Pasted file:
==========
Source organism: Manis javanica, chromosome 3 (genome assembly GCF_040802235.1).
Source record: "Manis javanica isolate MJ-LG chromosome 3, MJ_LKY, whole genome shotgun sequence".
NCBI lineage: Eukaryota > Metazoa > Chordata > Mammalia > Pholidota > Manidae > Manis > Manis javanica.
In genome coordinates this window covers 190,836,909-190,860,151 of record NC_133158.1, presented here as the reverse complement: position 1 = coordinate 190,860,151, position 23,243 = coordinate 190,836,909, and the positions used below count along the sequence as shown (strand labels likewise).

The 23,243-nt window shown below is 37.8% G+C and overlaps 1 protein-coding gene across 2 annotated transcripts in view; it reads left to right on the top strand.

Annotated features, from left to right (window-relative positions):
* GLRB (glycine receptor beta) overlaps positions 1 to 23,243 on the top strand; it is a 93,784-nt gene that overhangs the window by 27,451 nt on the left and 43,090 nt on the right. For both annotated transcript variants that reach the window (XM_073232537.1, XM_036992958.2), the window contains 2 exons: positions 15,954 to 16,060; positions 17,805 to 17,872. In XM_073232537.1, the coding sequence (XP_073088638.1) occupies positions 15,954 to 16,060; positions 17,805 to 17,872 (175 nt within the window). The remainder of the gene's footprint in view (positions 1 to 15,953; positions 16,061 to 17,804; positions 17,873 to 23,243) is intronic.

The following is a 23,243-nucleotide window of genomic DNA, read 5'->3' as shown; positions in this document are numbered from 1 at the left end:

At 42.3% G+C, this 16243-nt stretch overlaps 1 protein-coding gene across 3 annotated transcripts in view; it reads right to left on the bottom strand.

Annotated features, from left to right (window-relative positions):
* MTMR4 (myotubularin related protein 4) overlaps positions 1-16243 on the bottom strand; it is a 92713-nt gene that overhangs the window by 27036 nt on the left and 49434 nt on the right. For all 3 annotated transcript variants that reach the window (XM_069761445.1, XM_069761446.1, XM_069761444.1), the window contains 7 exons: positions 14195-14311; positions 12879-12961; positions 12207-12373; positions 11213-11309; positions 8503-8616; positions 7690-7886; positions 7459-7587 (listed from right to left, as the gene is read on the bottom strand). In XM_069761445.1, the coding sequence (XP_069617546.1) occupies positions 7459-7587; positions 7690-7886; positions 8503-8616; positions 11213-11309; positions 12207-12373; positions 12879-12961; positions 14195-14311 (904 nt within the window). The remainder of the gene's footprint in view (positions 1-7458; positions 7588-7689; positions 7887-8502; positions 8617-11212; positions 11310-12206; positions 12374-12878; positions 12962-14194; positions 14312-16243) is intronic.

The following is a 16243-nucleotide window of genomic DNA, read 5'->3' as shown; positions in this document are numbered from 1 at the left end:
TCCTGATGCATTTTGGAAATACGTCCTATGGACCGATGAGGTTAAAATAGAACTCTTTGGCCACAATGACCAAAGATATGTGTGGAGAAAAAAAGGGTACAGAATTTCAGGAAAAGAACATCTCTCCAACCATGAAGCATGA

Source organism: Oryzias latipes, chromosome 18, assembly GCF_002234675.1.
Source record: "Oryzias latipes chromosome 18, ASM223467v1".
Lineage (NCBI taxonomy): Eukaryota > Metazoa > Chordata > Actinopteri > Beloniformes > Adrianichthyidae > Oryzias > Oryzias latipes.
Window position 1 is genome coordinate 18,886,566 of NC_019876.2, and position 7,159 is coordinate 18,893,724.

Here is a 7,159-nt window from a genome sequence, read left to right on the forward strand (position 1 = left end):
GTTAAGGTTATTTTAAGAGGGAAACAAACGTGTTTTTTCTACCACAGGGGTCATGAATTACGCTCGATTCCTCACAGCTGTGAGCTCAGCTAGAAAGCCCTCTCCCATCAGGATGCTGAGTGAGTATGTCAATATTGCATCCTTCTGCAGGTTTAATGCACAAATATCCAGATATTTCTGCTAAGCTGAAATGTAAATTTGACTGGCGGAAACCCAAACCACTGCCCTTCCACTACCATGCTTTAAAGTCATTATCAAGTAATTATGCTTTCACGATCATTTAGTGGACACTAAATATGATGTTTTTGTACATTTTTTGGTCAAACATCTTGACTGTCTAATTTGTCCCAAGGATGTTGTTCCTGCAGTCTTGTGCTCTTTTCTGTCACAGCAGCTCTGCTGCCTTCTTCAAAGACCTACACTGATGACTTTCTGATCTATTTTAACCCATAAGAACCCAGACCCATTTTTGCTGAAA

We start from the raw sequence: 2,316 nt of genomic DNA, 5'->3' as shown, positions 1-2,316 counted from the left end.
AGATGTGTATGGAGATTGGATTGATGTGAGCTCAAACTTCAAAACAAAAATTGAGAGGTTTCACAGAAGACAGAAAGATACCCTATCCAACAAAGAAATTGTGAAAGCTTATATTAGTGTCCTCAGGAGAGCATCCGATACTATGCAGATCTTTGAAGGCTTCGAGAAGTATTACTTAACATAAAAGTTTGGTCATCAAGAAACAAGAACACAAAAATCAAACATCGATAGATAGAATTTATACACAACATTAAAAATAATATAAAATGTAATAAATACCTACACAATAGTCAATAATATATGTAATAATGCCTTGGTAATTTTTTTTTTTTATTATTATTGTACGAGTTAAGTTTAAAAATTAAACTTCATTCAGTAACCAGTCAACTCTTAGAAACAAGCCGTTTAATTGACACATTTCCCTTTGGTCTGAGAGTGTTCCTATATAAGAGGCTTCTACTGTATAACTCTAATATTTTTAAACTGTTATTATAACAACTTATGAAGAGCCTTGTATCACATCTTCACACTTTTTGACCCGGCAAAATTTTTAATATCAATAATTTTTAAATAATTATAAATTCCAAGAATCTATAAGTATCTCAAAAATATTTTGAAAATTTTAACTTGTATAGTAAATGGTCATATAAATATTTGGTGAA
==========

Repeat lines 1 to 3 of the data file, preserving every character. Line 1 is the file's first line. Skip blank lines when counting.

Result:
Source organism: Manis javanica, chromosome 3 (genome assembly GCF_040802235.1).
Source record: "Manis javanica isolate MJ-LG chromosome 3, MJ_LKY, whole genome shotgun sequence".
NCBI lineage: Eukaryota > Metazoa > Chordata > Mammalia > Pholidota > Manidae > Manis > Manis javanica.